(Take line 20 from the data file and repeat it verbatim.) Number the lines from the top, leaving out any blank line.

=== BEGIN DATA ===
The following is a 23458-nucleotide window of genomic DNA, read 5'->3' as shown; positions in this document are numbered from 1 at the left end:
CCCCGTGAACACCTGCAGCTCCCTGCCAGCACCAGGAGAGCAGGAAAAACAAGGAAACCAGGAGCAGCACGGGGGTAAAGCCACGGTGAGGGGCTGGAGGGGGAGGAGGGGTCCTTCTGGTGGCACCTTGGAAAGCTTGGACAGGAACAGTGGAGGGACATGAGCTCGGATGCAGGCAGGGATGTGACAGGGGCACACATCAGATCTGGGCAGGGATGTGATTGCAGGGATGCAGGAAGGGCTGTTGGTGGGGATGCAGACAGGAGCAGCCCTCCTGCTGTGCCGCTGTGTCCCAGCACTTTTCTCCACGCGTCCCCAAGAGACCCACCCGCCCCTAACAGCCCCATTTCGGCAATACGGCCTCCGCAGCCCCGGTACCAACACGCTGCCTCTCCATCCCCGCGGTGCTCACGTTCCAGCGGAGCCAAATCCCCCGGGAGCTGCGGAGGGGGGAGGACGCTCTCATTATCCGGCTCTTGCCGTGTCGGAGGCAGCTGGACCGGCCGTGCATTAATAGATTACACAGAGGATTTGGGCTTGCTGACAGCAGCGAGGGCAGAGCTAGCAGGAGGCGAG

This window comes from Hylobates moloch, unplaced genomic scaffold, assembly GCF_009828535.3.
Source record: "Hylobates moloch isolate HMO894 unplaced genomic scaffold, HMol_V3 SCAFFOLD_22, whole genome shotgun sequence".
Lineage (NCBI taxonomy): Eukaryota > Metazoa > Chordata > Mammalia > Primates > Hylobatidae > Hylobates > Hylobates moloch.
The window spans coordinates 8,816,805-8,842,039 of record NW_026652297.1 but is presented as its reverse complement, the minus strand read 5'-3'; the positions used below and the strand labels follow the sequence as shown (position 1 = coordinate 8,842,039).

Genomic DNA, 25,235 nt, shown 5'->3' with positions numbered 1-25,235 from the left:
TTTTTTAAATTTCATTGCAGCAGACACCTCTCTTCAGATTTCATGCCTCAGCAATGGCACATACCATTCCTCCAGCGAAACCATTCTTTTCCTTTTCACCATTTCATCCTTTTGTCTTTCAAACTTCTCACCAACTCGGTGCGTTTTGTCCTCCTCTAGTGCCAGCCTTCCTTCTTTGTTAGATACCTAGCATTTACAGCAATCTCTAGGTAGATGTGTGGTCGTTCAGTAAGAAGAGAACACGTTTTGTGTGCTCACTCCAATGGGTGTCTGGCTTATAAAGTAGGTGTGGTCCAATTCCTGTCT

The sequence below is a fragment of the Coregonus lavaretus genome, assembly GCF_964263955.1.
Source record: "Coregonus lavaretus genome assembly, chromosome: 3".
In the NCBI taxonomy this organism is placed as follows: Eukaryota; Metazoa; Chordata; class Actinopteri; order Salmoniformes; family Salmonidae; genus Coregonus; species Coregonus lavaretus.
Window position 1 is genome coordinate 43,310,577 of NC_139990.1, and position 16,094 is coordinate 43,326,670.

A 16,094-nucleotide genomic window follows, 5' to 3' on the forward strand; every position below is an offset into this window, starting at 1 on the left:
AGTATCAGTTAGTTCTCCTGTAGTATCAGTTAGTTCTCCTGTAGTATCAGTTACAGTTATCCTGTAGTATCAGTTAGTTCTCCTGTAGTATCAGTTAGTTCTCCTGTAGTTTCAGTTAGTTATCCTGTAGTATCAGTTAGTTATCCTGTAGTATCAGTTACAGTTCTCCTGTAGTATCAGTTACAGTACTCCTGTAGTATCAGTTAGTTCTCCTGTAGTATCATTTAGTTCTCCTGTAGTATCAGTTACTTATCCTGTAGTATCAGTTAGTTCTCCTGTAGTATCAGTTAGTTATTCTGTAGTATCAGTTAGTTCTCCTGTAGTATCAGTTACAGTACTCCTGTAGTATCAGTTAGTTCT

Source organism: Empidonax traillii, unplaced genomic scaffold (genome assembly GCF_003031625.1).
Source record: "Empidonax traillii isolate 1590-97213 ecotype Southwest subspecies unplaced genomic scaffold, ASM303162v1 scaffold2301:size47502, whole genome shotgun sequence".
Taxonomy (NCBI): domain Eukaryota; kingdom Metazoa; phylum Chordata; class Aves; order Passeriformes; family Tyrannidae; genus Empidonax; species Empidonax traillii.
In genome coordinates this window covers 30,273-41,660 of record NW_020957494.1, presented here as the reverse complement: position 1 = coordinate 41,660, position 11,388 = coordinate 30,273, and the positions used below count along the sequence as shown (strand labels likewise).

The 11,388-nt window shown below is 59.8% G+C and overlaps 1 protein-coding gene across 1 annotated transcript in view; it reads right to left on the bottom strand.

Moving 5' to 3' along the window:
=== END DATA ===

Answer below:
Moving 5' to 3' along the window: